There’s no shortage of articles and television shows that showcase the dishes that chefs love to cook at their restaurants. But, what do they love to eat at the end of their exhausting 16-hour days? Or on their days off?
In this series, we ask Milwaukee area chefs to share their favorite dishes – both from area restaurants and for eating at home. In this edition, we talked with Chef AJ Dixon of Lazy Susan. Dixon will be among eight featured chefs at the 4th Annual Moveable Feast event at the Milwaukee Public Museum.
Chef AJ Dixon is hard-working, passionate and determined to create an environment where diners of all stripes are comfortable and well-fed. And she has built a reputation for not only her signature takes on globally inspired dishes, but also her thoughtful treatment of vegetables. It’s an aspect of her cooking which has given her a leg up with vegetarians and carnivores alike. "I like all food, and I like taking great ingredients and utilizing them in ways that are best suited for them," she says.
When she plans her menus, she derives inspiration from travel, childhood memories – which has inspired treats like the pie fries she serves at Lazy Susan – as well as the restaurants at which she’s worked, which include County Clare, Café Lulu, The National and Pastiche. But, when she eats, it’s all about simply delicious dishes.
Avocado toast at Cafe at the Plaza
"It’s toasted rye bread with poached eggs, radishes, feta cheese and olive oil. It’s so simple, but so delicious. I had it for the first time a couple of months ago. I’ve taken such a liking to it that I make versions of it at home. Whenever I’m hungry, I’m making poached eggs with a smear of something on toast."
Steak tartare at c.1880
"I don’t care what form it is, I always get it there. In fact, I go there specifically to eat it. Thomas [Hauck] does great tartare, whether it’s venison, lamb or beef. It’s always good. It’s always fresh. They hand cut the meat so well. It’s one of my all-time favorite things. I'm going there tonight, actually."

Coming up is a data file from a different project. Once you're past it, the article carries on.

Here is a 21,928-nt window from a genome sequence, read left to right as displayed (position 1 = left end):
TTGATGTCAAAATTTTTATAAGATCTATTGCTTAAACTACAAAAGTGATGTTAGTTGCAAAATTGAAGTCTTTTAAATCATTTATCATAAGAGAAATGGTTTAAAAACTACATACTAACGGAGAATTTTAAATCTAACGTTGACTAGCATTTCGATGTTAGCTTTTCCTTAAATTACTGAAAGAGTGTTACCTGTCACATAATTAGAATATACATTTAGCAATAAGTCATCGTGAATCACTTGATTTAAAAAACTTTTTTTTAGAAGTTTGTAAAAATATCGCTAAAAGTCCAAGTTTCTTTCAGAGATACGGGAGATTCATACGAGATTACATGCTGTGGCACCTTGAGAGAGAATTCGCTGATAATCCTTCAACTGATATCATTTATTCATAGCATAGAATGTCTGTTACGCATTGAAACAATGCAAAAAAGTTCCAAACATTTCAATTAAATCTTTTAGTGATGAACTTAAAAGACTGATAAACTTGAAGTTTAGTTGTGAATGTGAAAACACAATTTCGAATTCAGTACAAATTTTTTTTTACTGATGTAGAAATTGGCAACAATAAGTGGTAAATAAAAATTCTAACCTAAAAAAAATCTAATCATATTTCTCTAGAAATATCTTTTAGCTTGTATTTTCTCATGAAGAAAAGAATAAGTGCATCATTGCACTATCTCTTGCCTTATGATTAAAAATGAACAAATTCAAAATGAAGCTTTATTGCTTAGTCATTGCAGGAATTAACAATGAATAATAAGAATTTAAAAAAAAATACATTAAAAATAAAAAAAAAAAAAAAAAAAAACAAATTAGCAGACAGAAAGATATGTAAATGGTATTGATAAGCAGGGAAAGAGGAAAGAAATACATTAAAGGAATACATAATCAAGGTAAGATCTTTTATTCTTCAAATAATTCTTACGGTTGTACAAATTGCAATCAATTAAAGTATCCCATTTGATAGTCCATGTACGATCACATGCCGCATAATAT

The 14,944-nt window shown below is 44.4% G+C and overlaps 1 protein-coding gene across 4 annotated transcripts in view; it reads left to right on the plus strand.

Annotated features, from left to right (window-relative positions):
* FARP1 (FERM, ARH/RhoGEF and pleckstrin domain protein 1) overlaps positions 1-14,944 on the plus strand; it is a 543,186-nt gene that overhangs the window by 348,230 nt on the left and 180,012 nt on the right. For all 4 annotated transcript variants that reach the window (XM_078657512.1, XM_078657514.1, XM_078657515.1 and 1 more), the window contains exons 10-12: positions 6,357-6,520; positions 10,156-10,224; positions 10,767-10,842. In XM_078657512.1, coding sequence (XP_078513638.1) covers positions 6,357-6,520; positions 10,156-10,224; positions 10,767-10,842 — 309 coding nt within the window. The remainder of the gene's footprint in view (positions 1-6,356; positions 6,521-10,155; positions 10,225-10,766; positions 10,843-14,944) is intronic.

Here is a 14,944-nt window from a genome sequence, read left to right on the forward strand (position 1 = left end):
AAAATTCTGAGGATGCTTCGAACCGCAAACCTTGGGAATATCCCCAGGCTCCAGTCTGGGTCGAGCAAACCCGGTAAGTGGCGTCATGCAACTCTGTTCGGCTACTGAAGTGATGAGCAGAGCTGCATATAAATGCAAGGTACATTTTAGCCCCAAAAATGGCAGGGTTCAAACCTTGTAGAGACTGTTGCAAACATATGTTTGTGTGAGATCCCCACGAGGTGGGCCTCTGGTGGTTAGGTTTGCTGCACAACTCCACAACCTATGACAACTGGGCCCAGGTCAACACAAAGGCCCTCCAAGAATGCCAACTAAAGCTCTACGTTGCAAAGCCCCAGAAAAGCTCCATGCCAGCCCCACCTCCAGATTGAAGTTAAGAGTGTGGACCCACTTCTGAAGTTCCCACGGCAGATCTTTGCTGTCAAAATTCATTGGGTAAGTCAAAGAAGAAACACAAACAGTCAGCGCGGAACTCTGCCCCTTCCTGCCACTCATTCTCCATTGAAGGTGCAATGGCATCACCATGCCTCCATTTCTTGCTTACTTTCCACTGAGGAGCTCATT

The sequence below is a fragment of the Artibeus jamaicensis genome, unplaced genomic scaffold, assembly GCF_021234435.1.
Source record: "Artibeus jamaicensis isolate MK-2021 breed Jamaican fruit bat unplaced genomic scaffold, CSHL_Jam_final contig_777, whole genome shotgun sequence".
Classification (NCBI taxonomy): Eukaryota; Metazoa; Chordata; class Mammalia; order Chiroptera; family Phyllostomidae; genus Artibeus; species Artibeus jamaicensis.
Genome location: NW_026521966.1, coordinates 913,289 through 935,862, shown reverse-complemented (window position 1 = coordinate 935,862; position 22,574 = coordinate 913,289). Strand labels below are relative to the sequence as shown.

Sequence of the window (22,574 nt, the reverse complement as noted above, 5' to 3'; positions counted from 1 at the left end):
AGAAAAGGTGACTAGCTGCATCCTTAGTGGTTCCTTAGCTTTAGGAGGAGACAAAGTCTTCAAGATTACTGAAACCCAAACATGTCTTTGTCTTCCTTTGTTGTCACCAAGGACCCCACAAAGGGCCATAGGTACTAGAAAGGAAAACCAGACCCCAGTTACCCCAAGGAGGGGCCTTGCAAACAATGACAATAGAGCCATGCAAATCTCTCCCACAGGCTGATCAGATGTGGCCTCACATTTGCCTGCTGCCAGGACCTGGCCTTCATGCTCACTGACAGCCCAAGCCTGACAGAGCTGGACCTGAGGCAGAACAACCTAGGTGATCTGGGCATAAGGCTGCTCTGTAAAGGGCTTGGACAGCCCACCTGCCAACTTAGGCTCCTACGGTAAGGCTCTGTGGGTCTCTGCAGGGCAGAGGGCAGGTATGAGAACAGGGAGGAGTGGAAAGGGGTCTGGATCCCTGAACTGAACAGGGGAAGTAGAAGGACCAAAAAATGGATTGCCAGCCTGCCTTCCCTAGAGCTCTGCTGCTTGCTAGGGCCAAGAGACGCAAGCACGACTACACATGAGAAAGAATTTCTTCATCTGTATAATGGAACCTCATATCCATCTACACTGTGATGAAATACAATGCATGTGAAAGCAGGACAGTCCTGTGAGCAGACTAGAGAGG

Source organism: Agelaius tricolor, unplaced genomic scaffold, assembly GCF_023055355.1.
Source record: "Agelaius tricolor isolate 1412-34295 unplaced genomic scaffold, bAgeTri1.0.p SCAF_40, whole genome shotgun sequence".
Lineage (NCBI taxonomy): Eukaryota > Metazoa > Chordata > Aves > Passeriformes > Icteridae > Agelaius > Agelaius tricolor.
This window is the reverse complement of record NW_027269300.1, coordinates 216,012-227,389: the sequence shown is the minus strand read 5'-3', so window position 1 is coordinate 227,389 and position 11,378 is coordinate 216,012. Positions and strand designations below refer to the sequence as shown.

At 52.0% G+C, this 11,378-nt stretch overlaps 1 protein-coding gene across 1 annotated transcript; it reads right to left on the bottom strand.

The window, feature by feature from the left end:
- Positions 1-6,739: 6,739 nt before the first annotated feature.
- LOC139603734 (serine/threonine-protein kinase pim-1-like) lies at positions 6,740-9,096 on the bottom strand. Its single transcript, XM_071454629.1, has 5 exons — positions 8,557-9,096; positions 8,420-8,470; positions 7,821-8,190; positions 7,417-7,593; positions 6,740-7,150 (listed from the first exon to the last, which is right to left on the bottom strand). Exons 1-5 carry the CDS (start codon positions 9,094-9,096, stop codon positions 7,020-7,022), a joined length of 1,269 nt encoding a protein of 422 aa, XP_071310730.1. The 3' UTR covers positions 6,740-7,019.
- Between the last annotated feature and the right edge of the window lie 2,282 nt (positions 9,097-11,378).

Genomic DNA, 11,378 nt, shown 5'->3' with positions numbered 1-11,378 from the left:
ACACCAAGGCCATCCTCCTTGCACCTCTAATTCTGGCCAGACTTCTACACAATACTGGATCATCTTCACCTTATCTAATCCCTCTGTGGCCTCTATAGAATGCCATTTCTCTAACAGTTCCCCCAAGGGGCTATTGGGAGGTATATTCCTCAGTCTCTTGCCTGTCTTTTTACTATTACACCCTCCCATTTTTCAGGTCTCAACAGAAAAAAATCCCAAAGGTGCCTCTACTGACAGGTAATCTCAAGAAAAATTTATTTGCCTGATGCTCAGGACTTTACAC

African chicken peanut soup at The Soup Market
"They have it every Thursday. And I always make sure to go and get it. It’s really thick and almost porridge-like. The chicken is always tender. There’s a little bit of heat to it, and it’s not overly peanuty. It’s just good. I love that soup. If they don’t have it, the chicken dumpling is also really good."
Favorite special occasion dish
This is hard and somewhat embarrassing. I am never home anymore to actually cook ... and when I am home, either my husband cooks or we go out for special occasions. But I always make tourtières for every Christmas gathering. It's just a must have item at Christmas.
I was actually home this New Year for once and I made a nice rib roast with lobster stuffed twice baked potatoes for my friend Stephanie, her family and mine. We celebrate the Fourth of July every year, too. We love to cook together. Some years we have made halibut, some years nice steaks; we did a shrimp boil one year for Memorial Day as well.
Lori is an avid cook whose accrual of condiments and spices is rivaled only by her cookbook collection. Her passion for the culinary industry was birthed while balancing A&W root beer mugs as a teenage carhop, fed by insatiable curiosity and fueled by the people whose stories entwine with each and every dish. She’s had the privilege of chronicling these tales via numerous media, including OnMilwaukee and in her book “Milwaukee Food.” Her work has garnered journalism awards from entities including the Milwaukee Press Club.
When she’s not eating, photographing food, writing or recording the FoodCrush podcast, you’ll find Lori seeking out adventures with her husband Paul, traveling, cooking, reading, learning, snuggling with her cats and looking for ways to make a difference.